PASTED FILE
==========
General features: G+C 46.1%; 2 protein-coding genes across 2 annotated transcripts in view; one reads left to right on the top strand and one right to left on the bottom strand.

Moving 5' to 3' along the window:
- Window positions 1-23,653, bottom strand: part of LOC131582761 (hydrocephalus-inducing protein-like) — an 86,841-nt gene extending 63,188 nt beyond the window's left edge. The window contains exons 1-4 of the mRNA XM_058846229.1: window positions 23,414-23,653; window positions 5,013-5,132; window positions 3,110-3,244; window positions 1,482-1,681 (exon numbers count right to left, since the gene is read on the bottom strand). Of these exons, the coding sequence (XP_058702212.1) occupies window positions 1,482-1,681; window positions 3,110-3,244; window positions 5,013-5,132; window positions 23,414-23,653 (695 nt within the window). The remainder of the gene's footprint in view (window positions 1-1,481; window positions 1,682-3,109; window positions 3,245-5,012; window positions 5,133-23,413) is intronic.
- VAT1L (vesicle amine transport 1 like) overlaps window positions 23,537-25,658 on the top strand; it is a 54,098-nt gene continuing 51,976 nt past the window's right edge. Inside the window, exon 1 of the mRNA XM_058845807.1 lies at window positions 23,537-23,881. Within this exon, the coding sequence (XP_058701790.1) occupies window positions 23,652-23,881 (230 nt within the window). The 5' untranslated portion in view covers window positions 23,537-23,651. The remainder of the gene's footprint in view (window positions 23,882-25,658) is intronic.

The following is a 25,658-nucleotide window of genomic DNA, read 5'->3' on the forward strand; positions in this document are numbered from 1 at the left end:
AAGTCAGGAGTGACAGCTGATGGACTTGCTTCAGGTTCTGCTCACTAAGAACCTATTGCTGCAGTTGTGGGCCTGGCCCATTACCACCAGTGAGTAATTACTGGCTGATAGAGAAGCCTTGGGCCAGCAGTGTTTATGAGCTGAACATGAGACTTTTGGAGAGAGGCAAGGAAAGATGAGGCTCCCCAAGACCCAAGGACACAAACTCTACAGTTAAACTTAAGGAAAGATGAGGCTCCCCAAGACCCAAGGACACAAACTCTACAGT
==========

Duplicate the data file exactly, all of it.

General features: G+C 46.1%; 2 protein-coding genes across 2 annotated transcripts in view; one reads left to right on the top strand and one right to left on the bottom strand.

Moving 5' to 3' along the window:
- Window positions 1-23,653, bottom strand: part of LOC131582761 (hydrocephalus-inducing protein-like) — an 86,841-nt gene extending 63,188 nt beyond the window's left edge. The window contains exons 1-4 of the mRNA XM_058846229.1: window positions 23,414-23,653; window positions 5,013-5,132; window positions 3,110-3,244; window positions 1,482-1,681 (exon numbers count right to left, since the gene is read on the bottom strand). Of these exons, the coding sequence (XP_058702212.1) occupies window positions 1,482-1,681; window positions 3,110-3,244; window positions 5,013-5,132; window positions 23,414-23,653 (695 nt within the window). The remainder of the gene's footprint in view (window positions 1-1,481; window positions 1,682-3,109; window positions 3,245-5,012; window positions 5,133-23,413) is intronic.
- VAT1L (vesicle amine transport 1 like) overlaps window positions 23,537-25,658 on the top strand; it is a 54,098-nt gene continuing 51,976 nt past the window's right edge. Inside the window, exon 1 of the mRNA XM_058845807.1 lies at window positions 23,537-23,881. Within this exon, the coding sequence (XP_058701790.1) occupies window positions 23,652-23,881 (230 nt within the window). The 5' untranslated portion in view covers window positions 23,537-23,651. The remainder of the gene's footprint in view (window positions 23,882-25,658) is intronic.

The following is a 25,658-nucleotide window of genomic DNA, read 5'->3' on the forward strand; positions in this document are numbered from 1 at the left end:
AAGTCAGGAGTGACAGCTGATGGACTTGCTTCAGGTTCTGCTCACTAAGAACCTATTGCTGCAGTTGTGGGCCTGGCCCATTACCACCAGTGAGTAATTACTGGCTGATAGAGAAGCCTTGGGCCAGCAGTGTTTATGAGCTGAACATGAGACTTTTGGAGAGAGGCAAGGAAAGATGAGGCTCCCCAAGACCCAAGGACACAAACTCTACAGTTAAACTTAAGGAAAGATGAGGCTCCCCAAGACCCAAGGACACAAACTCTACAGT